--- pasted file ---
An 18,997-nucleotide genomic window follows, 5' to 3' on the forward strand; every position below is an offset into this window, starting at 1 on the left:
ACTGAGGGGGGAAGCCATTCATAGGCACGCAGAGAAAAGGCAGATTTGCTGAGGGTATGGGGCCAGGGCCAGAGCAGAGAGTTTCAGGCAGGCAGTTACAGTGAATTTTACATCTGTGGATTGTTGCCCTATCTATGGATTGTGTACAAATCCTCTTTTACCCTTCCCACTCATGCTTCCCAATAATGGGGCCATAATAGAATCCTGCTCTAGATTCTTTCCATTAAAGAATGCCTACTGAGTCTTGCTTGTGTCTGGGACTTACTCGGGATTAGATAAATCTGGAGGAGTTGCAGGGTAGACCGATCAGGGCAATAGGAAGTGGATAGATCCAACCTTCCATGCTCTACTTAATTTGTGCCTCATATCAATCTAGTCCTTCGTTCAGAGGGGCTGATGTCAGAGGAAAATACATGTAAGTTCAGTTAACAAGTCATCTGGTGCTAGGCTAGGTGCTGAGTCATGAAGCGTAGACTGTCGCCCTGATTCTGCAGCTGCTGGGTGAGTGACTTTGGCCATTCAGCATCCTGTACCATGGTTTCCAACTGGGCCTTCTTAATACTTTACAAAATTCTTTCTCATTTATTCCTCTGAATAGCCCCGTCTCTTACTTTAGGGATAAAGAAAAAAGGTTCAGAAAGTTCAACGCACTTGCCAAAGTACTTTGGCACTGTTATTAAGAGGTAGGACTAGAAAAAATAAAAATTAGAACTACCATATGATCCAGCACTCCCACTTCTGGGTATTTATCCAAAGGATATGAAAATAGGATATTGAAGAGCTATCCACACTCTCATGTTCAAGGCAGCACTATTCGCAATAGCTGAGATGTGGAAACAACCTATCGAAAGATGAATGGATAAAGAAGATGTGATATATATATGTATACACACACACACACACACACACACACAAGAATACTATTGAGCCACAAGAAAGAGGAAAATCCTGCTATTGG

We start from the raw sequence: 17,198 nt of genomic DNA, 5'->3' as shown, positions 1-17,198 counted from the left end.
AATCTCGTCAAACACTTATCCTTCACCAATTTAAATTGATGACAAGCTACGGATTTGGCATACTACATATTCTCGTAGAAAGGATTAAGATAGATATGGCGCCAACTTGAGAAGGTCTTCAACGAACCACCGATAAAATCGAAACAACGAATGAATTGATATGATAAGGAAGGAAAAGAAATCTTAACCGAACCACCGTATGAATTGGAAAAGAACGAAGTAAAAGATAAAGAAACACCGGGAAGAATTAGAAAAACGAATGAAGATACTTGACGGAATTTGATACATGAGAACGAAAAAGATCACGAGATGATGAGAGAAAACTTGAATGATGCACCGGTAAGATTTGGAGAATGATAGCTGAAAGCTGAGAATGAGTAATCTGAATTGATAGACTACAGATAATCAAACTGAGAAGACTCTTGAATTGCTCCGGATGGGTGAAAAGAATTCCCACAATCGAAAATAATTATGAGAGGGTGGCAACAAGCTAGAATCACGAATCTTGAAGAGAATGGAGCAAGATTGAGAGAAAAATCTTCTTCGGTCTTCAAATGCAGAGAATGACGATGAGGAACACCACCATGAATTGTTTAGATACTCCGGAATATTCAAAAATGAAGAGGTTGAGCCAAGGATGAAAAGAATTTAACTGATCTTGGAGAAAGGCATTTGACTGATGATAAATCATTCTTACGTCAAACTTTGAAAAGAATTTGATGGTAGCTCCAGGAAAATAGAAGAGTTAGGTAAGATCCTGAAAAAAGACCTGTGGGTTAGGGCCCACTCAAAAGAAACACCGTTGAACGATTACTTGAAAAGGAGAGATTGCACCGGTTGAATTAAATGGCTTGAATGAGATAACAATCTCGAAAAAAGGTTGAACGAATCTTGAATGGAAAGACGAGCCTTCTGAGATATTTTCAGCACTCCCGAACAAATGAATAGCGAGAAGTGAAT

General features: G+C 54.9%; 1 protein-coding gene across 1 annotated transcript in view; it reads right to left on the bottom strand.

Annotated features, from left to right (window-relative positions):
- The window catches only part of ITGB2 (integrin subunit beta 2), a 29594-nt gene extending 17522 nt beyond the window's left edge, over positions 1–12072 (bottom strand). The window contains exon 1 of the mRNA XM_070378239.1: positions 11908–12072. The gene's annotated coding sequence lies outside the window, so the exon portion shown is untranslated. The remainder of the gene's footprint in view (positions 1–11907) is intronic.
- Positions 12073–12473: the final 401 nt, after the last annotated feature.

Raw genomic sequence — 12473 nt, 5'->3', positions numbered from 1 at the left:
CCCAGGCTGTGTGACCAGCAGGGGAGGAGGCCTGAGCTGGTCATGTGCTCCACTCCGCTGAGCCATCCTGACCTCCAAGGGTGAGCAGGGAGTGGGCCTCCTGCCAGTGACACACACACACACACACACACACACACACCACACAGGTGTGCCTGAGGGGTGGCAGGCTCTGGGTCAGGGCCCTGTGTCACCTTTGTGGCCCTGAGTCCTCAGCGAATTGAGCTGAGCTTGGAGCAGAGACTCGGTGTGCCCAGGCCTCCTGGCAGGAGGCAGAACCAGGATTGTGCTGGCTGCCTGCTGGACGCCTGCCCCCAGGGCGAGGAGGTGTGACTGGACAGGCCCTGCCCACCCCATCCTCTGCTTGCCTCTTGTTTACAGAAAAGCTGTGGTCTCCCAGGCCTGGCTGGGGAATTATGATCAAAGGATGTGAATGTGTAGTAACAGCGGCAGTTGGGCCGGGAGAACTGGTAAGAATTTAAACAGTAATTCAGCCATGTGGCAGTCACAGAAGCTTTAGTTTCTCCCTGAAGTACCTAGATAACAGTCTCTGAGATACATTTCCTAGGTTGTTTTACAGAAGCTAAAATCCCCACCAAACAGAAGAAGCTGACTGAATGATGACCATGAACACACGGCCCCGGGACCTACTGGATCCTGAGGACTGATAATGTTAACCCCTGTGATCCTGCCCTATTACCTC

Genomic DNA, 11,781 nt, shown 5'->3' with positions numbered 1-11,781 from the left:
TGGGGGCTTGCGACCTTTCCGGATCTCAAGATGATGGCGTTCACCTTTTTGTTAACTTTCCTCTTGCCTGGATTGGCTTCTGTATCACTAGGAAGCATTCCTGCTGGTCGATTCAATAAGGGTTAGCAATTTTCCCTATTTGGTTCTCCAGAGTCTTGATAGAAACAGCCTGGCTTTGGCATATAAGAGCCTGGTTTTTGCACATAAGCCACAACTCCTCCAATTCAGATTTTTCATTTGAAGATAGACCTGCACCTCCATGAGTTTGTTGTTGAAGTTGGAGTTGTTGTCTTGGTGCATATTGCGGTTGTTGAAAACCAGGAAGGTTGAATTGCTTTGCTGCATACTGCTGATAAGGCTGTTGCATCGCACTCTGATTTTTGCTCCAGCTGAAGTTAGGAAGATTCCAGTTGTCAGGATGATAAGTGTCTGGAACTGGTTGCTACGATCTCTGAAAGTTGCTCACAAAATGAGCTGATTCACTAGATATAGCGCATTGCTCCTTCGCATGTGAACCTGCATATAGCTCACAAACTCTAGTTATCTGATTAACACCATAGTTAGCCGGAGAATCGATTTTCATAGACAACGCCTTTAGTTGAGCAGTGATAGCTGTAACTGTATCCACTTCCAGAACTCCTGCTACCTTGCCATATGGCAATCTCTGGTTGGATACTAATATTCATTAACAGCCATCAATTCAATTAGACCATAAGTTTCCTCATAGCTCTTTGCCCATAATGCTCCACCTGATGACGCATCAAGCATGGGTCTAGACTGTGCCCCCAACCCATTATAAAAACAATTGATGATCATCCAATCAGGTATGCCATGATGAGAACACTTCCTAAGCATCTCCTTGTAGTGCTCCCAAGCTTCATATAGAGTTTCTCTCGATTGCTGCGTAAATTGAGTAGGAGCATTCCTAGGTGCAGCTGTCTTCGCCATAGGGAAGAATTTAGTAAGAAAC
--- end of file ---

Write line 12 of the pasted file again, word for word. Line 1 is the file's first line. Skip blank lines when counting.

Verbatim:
TGGGGGCTTGCGACCTTTCCGGATCTCAAGATGATGGCGTTCACCTTTTTGTTAACTTTCCTCTTGCCTGGATTGGCTTCTGTATCACTAGGAAGCATTCCTGCTGGTCGATTCAATAAGGGTTAGCAATTTTCCCTATTTGGTTCTCCAGAGTCTTGATAGAAACAGCCTGGCTTTGGCATATAAGAGCCTGGTTTTTGCACATAAGCCACAACTCCTCCAATTCAGATTTTTCATTTGAAGATAGACCTGCACCTCCATGAGTTTGTTGTTGAAGTTGGAGTTGTTGTCTTGGTGCATATTGCGGTTGTTGAAAACCAGGAAGGTTGAATTGCTTTGCTGCATACTGCTGATAAGGCTGTTGCATCGCACTCTGATTTTTGCTCCAGCTGAAGTTAGGAAGATTCCAGTTGTCAGGATGATAAGTGTCTGGAACTGGTTGCTACGATCTCTGAAAGTTGCTCACAAAATGAGCTGATTCACTAGATATAGCGCATTGCTCCTTCGCATGTGAACCTGCATATAGCTCACAAACTCTAGTTATCTGATTAACACCATAGTTAGCCGGAGAATCGATTTTCATAGACAACGCCTTTAGTTGAGCAGTGATAGCTGTAACTGTATCCACTTCCAGAACTCCTGCTACCTTGCCATATGGCAATCTCTGGTTGGATACTAATATTCATTAACAGCCATCAATTCAATTAGACCATAAGTTTCCTCATAGCTCTTTGCCCATAATGCTCCACCTGATGACGCATCAAGCATGGGTCTAGACTGTGCCCCCAACCCATTATAAAAACAATTGATGATCATCCAATCAGGTATGCCATGATGAGAACACTTCCTAAGCATCTCCTTGTAGTGCTCCCAAGCTTCATATAGAGTTTCTCTCGATTGCTGCGTAAATTGAGTAGGAGCATTCCTAGGTGCAGCTGTCTTCGCCATAGGGAAGAATTTAGTAAGAAAC